It was a compromise, really.
Julie was raised Christian Scientist.
I was a devout Catholic, altar boy, St. Anne’s School, the whole bit.
As we dated, I went with her to her church…and she went with me to mine. Double duty Sunday mornings.
One day, it occurred to us that whether you were praying in German, French, Italian or Swiss, you were probably praying to the same God. The Lord’s Prayer was the Lord’s Prayer in any language. All we had to do was find that compromise church…
It was the warmth, the wisdom and the welcome of Dr. Toole that brought us to Towson Presbyterian Church. We joined in 1987 and quietly came most Sundays.
Territorial as ever, we got to know the back of the heads of those who sat in front of us and the profiles of those who sat to our sides.
In 1988, Julie’s hand was placed in mine right at this altar as we married.
Though we lived a half hour away in Fallston, TPC was never an interruption to our Sunday; it was what we based our Sunday activities around. We began to actually see the front of those mysterious Bickels who sat in front of us and talk with Louise Kunkel on our right.
As our family grew, our children were baptized here and we shared the prize of watching Scottie and Shelby in one of Sue Thompson’s many generations of Marys and Josephs. Our kids received their Bibles here, were confirmed right here, and muddied up at Camp Bee Tree. Julie and I volunteered in the Nursery, lip synched Christmas Caroling with the bus loads in December, brought home communions, ran the dreaded Water Slide, lettered Alternative Gift Mart cards, sent birthday cards, and, several times, shared the Gospel of Mark with some promising young men, laying the groundwork – God’s groundwork – for a closeness that would prove to strengthen our family into a smaller group of three that could endure the loss of our hub with faith and trust in the years to come.
I was actually kind of stunned to be invited to be a member of the Pastor Nominating Committee which eventually brought Lindley De Garmo here. It was during that year and a half that I learned to risk praying out loud.
In the years since, I have been honored and humbled with the trust you have allowed me to pray on our behalves, talking with God among you out loud at this very pulpit.
I have been given the opportunity to experience the honor of serving as a deacon three times and an Elder once and am now humbly privileged to be working as co-moderator with 23 of the most caring and supportive deacons TPC has ever enjoyed. They are not just Deacons from 8:30 to 11:00 AM on Sunday mornings. They are 24/7. Not sure what a deacon is? Just watch them…
After 24 years of marriage, in 2013, I escorted my beloved wife one final time up this aisle again, returning her hand to the only Being that could love her more than I did and, though numb on that day, I have since many times looked back in utter awe at how our family had grown and this church was filled, 540 strong…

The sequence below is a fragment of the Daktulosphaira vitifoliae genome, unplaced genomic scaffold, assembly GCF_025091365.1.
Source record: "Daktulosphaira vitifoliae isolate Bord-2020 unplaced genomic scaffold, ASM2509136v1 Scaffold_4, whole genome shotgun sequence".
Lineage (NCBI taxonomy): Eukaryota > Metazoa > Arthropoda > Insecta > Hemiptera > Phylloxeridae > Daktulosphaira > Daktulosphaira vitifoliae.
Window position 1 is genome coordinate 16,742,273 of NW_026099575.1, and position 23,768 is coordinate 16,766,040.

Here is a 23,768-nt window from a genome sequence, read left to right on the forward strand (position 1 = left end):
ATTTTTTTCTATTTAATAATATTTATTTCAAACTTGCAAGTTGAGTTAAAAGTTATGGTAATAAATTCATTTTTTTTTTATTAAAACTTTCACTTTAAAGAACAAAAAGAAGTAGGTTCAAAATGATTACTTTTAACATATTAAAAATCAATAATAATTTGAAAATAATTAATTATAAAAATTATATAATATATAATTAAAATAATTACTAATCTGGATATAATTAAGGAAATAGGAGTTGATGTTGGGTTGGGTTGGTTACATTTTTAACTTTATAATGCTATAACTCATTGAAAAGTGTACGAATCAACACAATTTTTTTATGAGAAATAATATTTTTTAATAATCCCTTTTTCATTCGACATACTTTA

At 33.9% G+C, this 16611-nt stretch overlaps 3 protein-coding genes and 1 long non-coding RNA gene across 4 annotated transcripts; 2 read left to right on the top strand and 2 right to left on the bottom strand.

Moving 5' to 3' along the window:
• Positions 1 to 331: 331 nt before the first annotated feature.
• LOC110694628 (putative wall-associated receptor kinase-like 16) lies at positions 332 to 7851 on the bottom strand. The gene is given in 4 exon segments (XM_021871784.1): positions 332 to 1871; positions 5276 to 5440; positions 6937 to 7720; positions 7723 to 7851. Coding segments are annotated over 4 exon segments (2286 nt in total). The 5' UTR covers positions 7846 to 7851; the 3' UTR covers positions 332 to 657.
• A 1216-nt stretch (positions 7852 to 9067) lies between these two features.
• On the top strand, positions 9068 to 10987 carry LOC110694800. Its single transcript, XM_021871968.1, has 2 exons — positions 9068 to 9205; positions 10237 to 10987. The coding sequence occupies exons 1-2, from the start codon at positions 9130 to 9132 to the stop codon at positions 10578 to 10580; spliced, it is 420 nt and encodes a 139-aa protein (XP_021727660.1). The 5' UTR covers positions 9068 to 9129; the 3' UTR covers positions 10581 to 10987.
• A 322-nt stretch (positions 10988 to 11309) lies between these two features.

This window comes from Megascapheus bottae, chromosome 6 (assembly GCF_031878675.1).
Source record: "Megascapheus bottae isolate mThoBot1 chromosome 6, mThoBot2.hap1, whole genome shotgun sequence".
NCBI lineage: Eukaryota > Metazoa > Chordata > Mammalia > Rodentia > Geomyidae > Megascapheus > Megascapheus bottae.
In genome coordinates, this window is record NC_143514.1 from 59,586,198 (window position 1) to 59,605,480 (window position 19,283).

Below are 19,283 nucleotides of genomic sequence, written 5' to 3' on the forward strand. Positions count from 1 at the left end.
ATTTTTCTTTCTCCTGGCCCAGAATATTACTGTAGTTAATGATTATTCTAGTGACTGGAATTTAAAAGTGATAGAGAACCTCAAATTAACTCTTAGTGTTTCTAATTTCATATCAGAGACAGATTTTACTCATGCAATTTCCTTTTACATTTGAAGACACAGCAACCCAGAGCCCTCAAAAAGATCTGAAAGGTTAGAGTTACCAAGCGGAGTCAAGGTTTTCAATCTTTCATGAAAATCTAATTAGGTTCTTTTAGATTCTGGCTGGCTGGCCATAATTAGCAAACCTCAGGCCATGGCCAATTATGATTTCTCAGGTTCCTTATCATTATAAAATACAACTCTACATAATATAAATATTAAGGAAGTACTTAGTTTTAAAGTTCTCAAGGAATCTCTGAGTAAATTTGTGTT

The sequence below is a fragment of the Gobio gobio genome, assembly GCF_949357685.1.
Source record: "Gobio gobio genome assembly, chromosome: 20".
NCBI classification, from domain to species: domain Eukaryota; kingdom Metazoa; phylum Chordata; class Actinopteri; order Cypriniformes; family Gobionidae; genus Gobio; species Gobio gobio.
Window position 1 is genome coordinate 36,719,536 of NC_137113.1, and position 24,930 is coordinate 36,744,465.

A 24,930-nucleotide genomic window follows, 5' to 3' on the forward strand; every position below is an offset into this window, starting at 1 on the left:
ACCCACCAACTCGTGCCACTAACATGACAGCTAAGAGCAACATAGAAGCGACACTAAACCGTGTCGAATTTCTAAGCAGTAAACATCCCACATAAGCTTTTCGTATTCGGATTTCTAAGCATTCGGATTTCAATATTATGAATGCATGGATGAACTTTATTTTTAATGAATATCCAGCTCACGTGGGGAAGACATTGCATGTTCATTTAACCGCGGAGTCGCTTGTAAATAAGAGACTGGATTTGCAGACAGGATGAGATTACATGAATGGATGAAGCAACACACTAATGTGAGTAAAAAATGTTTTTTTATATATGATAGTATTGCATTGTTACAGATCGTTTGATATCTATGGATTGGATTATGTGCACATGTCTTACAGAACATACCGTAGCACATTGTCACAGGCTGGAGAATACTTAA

The courtyard has for five years now been a respite of comfort and company where I encounter love and faith in the quiet sunlight. The sun shines in here some days and you can see the colors on the walls but, I swear, some days sitting out there, I feel as though the sun is shining from in here to out there. I think my goal is to rub off the upper left serif on the bronze letter “K” as I talk with both God and Julie each Sunday out there.
Comfort is more than air conditioning and cushioned seats.
Comfort is feeling at ease in God’s arms, praying here. Look at the outstretched trusses over our heads. Can’t you just feel it?
It’s feeling at ease letting tears roll down my cheeks here to the sounds of Stephen’s music and William and Katie’s solos.
Though old enough to be Joel’s or Rob’s father, I find a spiritual paternalism in them and their words as both young fathers to their families as well as pastoral parents to me. Not just idly sitting but listening and thinking here on Sundays, I can soak in Joel and Rob’s thoughts for the week and that’s actually where I find seeds for 7 days of joy and faith…and Joy is a big word in this church these days, isn’t it?…
Most recently, with Joel’s encouragement, I attended a workshop for elders who might like to preach and found a part of myself that I did not even know existed. But he did.
Although she is now in Vermont, I cannot wait to hug Sara Larrabee every Sunday, albeit in spirit. I have found a sister in Pat Keller.
In 1987, I came to find friends in Christ. Today, and even more fitting, I know that I have also found Christ in friends: Dotsie and Ross Bregel.
The two side walls are adorned with stained glass windows depicting saints who have witnessed for decades, with unblinking eyes, generations of prayerful worshippers in these pews. But there is also a clear glass window right behind me at the front of this church, not just brass and wood, that allows us all to see directly into God’s loving and warmly smiling face…
Although my spot in the third row may look a little more empty these days as my children are exploring churches in Annapolis and Boston, I am not alone.
This is my church building.
But you are my church.
May God continue to bless you.